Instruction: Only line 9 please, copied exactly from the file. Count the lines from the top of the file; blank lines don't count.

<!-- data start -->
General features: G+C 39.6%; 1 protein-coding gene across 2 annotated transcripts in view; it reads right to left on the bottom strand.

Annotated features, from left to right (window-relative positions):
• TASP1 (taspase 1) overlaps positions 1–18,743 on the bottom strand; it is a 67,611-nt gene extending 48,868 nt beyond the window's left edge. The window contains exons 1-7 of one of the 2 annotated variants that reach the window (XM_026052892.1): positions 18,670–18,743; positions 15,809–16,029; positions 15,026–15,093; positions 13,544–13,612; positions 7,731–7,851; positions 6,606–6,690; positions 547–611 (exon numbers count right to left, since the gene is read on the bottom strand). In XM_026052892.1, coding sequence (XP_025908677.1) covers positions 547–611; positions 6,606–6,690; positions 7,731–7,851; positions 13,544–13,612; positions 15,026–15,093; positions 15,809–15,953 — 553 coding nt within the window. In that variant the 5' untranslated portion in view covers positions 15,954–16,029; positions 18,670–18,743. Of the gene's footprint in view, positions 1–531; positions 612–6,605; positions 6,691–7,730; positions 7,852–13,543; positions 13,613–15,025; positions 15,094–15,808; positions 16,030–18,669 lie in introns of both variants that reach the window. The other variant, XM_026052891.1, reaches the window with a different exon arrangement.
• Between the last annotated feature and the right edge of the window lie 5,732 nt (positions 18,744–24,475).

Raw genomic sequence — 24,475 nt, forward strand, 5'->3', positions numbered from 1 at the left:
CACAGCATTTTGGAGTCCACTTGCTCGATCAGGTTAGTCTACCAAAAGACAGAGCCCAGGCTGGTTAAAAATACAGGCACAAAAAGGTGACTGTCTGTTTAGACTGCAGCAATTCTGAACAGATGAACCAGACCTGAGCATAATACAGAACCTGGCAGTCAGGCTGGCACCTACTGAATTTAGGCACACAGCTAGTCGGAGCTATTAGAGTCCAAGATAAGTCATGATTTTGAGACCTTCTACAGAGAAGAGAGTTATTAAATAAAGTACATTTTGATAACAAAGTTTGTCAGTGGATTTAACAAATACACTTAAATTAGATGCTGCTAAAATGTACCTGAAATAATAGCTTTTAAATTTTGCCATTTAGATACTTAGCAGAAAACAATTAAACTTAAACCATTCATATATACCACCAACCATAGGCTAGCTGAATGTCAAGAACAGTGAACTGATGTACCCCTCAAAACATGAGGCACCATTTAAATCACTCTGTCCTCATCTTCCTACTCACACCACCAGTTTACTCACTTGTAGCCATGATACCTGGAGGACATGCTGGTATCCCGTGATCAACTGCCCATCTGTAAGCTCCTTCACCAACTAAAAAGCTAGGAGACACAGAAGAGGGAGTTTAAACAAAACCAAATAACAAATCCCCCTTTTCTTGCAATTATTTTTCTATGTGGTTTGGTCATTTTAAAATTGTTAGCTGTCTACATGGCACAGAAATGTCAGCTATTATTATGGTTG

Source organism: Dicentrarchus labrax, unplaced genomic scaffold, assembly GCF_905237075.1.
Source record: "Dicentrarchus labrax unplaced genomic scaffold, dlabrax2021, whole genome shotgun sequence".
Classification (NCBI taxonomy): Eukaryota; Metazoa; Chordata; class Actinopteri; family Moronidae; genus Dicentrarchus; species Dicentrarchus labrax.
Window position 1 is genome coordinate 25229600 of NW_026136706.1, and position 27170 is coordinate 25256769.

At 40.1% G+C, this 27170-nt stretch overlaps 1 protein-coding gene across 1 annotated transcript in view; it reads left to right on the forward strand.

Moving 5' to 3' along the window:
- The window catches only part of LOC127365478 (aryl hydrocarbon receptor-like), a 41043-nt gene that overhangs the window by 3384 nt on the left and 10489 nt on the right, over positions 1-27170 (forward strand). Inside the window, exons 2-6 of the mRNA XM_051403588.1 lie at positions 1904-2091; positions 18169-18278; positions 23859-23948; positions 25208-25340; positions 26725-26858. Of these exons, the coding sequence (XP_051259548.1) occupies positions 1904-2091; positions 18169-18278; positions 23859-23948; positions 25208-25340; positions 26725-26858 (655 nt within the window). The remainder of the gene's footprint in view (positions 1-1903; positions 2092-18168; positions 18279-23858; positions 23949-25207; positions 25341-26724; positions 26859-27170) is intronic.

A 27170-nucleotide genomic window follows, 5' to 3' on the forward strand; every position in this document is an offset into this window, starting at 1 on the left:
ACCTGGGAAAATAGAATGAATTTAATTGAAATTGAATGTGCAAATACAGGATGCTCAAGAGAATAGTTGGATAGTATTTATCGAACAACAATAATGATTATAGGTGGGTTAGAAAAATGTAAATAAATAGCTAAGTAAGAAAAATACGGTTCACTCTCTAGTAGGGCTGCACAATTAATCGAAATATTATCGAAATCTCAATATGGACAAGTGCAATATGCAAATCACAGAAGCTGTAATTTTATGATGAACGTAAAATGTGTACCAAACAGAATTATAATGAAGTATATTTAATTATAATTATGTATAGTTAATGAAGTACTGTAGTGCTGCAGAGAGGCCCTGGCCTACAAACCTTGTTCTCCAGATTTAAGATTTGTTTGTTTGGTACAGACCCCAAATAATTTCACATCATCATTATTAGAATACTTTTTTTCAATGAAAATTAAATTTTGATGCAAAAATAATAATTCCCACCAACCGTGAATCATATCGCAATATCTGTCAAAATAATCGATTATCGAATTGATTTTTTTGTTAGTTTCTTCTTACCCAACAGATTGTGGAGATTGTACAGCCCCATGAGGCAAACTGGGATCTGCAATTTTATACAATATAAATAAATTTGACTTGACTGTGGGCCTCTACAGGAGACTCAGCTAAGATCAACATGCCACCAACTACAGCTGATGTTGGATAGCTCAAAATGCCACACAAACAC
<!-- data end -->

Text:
Classification (NCBI taxonomy): Eukaryota; Metazoa; Chordata; class Actinopteri; family Moronidae; genus Dicentrarchus; species Dicentrarchus labrax.